>> > My
>> > parents also worked to develop blindness skills I can use, and as an
>> > adult
>> > I
>> > have even taught myself a few adaptive techniques to pick up where my
>> > mom
>> > and dad left off.  But, I do not understand the sudden shock of
>> > receiving a
>> > diagnosis later in life, nor do I not have the slightest idea of how I
>> > would
>> > continue should something happen to my vision, as I have needed to make
>> > changes to accommodate decreases before.  I also realize that seeing
>> > someone
>> > else use adaptive techniques is far different from imagining yourself
>> > doing
>> > them.  I can understand that she might be thinking, "How will I match
>> > my
>> > clothes?," or "how will I cook?," even though she sees me do both
>> > things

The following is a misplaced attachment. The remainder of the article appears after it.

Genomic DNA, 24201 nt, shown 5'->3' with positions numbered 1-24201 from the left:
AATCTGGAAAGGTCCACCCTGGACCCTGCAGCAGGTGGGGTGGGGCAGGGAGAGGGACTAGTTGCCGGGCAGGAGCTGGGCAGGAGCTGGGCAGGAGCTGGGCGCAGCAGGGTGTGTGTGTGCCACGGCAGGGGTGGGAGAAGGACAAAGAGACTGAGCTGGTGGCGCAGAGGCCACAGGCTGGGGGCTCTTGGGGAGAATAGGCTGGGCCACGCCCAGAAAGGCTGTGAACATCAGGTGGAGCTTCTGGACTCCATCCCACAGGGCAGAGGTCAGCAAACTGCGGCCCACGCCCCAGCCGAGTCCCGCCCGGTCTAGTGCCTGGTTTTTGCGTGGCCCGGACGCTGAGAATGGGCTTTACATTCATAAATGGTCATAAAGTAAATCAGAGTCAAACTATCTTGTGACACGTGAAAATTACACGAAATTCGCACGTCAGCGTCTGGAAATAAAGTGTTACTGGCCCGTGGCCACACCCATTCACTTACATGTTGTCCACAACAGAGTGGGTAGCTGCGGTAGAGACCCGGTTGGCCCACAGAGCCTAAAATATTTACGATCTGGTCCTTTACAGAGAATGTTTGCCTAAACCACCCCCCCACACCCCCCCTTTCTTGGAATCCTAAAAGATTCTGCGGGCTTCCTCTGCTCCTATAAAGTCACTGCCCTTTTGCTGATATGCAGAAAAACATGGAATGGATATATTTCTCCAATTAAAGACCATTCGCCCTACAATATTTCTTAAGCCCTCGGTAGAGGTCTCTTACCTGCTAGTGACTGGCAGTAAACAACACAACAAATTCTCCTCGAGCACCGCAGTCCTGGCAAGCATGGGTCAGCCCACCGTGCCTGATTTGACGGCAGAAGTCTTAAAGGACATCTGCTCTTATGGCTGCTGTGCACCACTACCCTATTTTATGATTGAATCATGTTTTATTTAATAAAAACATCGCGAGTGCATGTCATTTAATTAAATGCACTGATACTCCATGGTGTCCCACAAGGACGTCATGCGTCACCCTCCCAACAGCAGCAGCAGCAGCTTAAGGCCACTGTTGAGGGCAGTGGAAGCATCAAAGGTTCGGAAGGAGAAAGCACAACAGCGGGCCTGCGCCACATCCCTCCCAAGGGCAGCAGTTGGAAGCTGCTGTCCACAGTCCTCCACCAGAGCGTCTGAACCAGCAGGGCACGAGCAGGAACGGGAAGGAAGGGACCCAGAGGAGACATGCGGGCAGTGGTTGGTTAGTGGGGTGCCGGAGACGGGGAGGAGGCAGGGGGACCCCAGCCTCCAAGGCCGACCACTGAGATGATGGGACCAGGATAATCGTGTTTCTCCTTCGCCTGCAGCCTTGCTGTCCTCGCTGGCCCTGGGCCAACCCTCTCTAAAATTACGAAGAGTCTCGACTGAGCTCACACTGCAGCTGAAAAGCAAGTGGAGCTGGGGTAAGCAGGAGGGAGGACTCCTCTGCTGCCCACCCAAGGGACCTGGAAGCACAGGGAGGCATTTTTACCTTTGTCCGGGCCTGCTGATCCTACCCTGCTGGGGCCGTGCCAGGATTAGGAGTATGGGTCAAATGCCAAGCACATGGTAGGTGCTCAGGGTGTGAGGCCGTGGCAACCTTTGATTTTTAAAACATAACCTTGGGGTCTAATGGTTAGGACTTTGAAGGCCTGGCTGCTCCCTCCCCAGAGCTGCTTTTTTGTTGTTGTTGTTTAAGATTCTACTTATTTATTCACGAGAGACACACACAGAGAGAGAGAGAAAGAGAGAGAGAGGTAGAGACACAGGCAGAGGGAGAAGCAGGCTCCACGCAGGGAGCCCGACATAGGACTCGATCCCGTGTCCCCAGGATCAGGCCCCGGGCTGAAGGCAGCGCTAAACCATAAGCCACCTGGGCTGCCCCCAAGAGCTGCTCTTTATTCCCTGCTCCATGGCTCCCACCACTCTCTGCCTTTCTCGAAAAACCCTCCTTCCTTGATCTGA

>> > and
>> > others on a daily basis.  These things might seem like relatively small
>> > things to me as I know systems for dealing with them, but to someone
>> > who
>> > doesn't know they could seem like impossible tasks to perform without
>> > sight.
>> >
>> >
>> >
>> >
>> > This has been especially weird for me, as she has been condemning
>> > blindness
>> > so strongly the past few days.  I know that her experience is totally
>> > different, as she has had full sight to this point in her life and has
>> > those
>> > negative perceptions to go off of, but I have trouble separating her
>> > woe
>> > statements from statements about me or blind people in general.  I do
>> > not
>> > want her to continue pittying herself, nor do I want to force positive
>> > philosophy on her because she isn't ready for it.  This is still very
>> > new